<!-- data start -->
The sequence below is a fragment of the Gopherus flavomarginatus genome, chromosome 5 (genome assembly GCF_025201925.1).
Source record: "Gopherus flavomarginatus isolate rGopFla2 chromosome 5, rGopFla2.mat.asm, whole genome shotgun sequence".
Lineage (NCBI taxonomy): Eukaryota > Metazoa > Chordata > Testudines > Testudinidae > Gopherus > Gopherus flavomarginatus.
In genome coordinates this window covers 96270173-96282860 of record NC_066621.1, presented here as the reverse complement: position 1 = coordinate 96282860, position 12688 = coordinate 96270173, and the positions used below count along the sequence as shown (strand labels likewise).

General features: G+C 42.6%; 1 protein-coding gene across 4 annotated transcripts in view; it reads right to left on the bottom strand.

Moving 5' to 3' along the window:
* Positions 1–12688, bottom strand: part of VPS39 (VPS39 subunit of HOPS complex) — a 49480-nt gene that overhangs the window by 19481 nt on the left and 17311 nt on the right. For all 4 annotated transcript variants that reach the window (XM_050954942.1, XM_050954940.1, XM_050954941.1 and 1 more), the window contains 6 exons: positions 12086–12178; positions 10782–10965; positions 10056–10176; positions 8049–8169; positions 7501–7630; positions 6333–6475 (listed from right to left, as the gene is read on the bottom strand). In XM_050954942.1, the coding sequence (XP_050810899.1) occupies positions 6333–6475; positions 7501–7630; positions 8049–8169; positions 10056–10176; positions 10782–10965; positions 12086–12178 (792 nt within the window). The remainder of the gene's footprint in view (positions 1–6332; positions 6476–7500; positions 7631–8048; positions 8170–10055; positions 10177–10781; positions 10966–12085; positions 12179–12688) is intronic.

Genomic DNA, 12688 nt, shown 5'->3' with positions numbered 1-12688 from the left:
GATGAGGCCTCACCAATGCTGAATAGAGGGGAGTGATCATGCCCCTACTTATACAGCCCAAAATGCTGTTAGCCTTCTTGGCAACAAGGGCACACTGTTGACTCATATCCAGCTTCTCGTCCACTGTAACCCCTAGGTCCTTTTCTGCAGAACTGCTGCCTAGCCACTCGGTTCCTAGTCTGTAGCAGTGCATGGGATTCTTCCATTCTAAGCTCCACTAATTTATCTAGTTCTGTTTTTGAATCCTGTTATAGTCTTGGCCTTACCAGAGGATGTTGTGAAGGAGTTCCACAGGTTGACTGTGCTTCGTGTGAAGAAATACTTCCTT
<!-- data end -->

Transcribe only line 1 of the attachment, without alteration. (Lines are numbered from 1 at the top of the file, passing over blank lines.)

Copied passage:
The sequence below is a fragment of the Gopherus flavomarginatus genome, chromosome 5 (genome assembly GCF_025201925.1).